>> (not to SPSSX-L), with no body text except the
>> command. To leave the list, send the command
>> SIGNOFF SPSSX-L
>> For a list of commands to manage subscriptions, send the command
>> INFO REFCARD
>
>
>
>
>
> -----
> --
> Bruce Weaver
> [hidden email]
> http://sites.google.com/a/lakeheadu.ca/bweaver/
>
> "When all else fails, RTFM."
>
> NOTE: My Hotmail account is not monitored regularly.
> To send me an e-mail, please use the address shown above.
>
> --
> View this message in context: http://spssx-discussion.1045642.n5.nabble.com/logistic-regression-assumption-tp5725433p5725508.html
> Sent from the SPSSX Discussion mailing list archive at Nabble.com.
>
> =====================
> To manage your subscription to SPSSX-L, send a message to
> [hidden email] (not to SPSSX-L), with no body text except the
> command. To leave the list, send the command
> SIGNOFF SPSSX-L
> For a list of commands to manage subscriptions, send the command
> INFO REFCARD

=====================
To manage your subscription to SPSSX-L, send a message to
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command. To leave the list, send the command
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For a list of commands to manage subscriptions, send the command
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--
Bruce Weaver
bweaver@lakeheadu.ca
http://sites.google.com/a/lakeheadu.ca/bweaver/

"When all else fails, RTFM."

NOTE: My Hotmail account is not monitored regularly.
To send me an e-mail, please use the address shown above.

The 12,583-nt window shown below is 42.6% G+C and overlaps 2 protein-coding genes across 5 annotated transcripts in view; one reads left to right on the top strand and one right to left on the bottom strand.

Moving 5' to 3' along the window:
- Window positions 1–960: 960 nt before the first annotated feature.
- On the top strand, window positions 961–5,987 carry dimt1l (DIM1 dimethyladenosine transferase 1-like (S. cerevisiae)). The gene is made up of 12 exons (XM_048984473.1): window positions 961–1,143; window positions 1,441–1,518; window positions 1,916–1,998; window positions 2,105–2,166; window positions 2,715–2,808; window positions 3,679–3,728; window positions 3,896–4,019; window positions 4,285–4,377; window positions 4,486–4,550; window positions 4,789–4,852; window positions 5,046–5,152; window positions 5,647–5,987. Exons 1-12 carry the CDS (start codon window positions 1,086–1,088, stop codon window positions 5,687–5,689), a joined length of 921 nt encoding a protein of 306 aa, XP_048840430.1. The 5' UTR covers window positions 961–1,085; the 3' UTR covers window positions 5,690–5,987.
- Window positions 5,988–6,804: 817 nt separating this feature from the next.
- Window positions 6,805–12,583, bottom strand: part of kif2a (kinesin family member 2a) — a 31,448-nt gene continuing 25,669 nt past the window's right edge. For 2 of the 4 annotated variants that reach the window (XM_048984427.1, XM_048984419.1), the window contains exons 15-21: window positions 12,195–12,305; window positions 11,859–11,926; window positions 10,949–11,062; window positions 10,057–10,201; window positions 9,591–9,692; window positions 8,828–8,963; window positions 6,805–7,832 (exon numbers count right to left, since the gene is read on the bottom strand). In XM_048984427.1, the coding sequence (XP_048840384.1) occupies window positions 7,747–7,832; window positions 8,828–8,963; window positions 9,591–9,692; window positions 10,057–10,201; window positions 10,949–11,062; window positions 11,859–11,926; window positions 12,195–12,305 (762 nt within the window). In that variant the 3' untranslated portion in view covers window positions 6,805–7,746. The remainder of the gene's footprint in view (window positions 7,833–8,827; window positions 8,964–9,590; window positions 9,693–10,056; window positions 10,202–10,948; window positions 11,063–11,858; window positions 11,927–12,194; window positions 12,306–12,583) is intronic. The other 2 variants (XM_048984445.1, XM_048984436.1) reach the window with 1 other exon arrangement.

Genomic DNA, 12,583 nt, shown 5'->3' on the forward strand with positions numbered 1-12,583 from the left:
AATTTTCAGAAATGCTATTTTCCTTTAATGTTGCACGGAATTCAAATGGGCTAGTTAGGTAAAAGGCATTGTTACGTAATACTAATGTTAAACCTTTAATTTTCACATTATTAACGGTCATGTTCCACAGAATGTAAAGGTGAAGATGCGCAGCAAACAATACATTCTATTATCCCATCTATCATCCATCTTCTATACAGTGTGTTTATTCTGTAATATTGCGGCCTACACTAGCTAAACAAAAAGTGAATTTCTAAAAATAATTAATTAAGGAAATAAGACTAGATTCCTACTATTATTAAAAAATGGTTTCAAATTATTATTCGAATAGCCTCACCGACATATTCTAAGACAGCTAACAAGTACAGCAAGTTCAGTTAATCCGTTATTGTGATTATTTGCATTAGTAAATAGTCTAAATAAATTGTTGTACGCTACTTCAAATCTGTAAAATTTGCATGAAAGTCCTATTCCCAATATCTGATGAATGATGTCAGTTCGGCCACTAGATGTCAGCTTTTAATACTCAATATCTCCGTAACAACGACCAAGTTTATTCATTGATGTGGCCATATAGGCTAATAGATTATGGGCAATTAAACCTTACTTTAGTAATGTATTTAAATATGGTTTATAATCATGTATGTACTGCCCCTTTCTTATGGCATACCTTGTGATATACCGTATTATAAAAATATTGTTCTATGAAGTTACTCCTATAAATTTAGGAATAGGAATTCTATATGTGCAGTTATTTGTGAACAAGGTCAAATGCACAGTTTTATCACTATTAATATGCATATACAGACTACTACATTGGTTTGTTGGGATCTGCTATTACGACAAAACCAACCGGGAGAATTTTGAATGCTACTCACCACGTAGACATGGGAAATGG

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Re: logistic regression assumption

Andy W
In reply to this post by Ryan Black
I haven't read it yet but I have what appears to be a pretty similar article in my to read bucket list:

Shieh, G. (2011). Clarifying the role of mean centring in multicollinearity of interaction effects. The British journal of mathematical and statistical psychology, 64(3):462-477. (No pre-print PDF I'm afraid, doi here.)

I would note - if the variable has a mean far away from zero you can have numerical instability in inverting the design matrix for squared or higher polynomial terms. E.g. In this post for illustration I had polynomial terms of years starting in 1985. If I remember correctly I'm pretty sure SPSS would drop the squared year term when I estimated a linear regression equation - let alone the regression with both the square and the cubed term.

Also FYI I wrote a macro to estimate restricted cubic spline basis, a popular alternative to polynomial terms. I guess I will do the next blog post on how you can use them in logistic regression - as I got a comment asking about that as well.

Andy W
apwheele@gmail.com
http://andrewpwheeler.wordpress.com/
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Re: logistic regression assumption

Jon K Peck
In reply to this post by Bruce Weaver
Amen, Bruce.  I see this misconception repeated all the time on this list and elsewhere.  No matter how many times I assert that computationally this makes no difference, it doesn't seem to get through, and the  results are exactly equivalent up to a very  high level of  numerical exactness.  Maybe people will believe it when you say it.